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One Metropolitan Square-2700

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1 One Metropolitan Square-2700
In Re URETHANE ANTITRUST LITIGATION Case No. 04-MD-1616 JWL THE DOW VERDICT—LESSONS ON CONSPIRACY, CLASS CERT., AND COMCAST DRI ANTITRUST & CONSUMER PROTECTION SLG Glenn E. Davis One Metropolitan Square-2700 St. Louis, MO Privileged: Attorney-client Communication/ Attorney Work Product

2 Background on the URETHANE ANTITRUST MDL
MDL consolidation of multiple class actions and two direct actions (56 opt-out plaintiffs) against manufacturers of two types of urethane products. Polyester Polyol Polyether Polyol (“PPP’s”) Chemicals used individually and systems for production of foam used in automotive, furniture, and other applications Prior closed Antitrust Division Investigation 2007 Cases filed in November 2004 and thereafter Defendants: Bayer AG, Huntsman International LLC, BASF SE, Lyondell Chemical Co., and Dow Chemical Co.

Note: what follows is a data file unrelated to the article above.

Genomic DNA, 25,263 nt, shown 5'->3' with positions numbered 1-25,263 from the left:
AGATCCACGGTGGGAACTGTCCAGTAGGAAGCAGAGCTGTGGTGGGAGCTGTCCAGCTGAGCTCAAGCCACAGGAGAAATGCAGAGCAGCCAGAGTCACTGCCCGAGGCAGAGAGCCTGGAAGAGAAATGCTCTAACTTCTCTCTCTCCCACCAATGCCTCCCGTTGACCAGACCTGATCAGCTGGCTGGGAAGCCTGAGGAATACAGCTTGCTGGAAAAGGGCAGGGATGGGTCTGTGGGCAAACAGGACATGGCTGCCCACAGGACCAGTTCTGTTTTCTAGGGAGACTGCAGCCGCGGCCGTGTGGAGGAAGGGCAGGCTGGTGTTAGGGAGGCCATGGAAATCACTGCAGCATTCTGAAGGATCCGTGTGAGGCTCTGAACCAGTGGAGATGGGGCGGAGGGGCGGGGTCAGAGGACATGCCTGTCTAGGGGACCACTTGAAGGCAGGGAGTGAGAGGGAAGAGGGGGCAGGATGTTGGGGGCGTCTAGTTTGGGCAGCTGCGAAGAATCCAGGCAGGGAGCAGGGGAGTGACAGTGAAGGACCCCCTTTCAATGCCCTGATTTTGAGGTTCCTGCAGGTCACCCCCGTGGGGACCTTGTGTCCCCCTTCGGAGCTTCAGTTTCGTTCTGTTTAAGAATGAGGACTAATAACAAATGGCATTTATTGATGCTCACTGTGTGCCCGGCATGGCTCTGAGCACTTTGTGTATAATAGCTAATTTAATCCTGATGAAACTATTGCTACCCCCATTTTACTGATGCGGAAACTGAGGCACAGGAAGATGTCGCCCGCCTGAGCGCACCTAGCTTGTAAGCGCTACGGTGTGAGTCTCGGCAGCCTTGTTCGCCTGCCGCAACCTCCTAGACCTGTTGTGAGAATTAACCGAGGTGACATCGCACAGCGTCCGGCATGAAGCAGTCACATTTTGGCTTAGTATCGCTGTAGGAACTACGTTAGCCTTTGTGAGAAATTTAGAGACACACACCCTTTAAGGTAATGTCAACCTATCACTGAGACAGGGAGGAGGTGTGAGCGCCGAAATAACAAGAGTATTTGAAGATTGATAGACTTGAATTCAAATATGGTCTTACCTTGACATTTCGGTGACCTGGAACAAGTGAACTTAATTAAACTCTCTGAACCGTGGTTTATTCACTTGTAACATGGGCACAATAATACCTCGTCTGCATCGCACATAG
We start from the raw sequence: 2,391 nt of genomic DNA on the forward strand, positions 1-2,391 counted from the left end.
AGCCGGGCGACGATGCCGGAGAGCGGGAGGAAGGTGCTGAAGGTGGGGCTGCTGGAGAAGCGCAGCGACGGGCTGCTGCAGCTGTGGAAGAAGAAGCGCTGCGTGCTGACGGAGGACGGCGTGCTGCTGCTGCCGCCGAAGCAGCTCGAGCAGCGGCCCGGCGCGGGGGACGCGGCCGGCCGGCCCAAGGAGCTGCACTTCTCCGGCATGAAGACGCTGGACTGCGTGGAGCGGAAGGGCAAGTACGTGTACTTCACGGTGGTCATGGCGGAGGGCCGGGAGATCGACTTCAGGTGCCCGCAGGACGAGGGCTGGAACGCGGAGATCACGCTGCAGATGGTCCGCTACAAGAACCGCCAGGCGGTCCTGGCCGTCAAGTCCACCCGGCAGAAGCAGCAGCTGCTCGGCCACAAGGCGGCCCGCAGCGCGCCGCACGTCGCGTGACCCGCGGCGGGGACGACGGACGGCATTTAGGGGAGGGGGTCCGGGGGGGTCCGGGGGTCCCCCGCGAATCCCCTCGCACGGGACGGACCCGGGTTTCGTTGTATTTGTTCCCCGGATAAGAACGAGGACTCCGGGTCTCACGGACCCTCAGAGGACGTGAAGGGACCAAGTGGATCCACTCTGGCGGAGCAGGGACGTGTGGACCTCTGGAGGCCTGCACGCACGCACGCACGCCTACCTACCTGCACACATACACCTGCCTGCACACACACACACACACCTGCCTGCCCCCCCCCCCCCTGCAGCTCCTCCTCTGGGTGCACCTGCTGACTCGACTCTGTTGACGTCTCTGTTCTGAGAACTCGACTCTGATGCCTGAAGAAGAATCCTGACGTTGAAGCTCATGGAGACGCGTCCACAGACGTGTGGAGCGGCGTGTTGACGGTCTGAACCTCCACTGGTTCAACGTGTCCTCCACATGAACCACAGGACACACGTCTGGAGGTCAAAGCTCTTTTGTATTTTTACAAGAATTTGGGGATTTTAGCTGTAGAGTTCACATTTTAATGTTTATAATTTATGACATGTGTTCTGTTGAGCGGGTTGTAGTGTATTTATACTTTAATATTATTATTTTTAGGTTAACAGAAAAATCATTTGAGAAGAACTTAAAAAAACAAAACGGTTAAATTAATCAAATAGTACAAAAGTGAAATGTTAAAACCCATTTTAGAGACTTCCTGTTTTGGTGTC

3 BACKGROUND cont’d Plaintiffs claimed defendants engaged in price fixing and market allocation scheme July 29, 2008 Court certified a class of purchasers of PPP urethane products & systems from defendants from January 1, 1999 to December 31, 2004 All defendants except Dow (on polyether cases) settled Bayer-$55 m (2006) Huntsman- $33 m (2011) BASF- $51 m (2011) Court denied Dow’s summary judgment motion on the class claims. In re Urethane Antitrust Litig., 2012 WL (D. Kan. Dec. 18, 2012)

4 Summary judgment issues
Initial summary judgment order found evidence sufficient to create fact issues for trial: Existence of conspiracy involving Dow Affirmative acts of concealment to toll SOL’s (pretextual & false reasons for price increases) Fraudulent concealment requirement of due diligence Second summary judgment motion denied Pre-class period conspiracy evidence Individual plaintiff Lubrizol (contract price increase limitations) and Vitafoam Canada (5th Amendment invocation) issues

Four week jury trial Jury returned verdict for plaintiffs on 2/20/13: Dow participated in PPP price fixing conspiracy Caused plaintiffs to pay more for chemicals than they would absent conspiracy No overpayments prior to 11/24/00 (4 year SOL period prior to filing) Damages: $400,049,039.00 Trebled: $1, (Yikes. $1.2 Billion)

6 POST TRIAL MOTIONS Motion to De-Certify the Class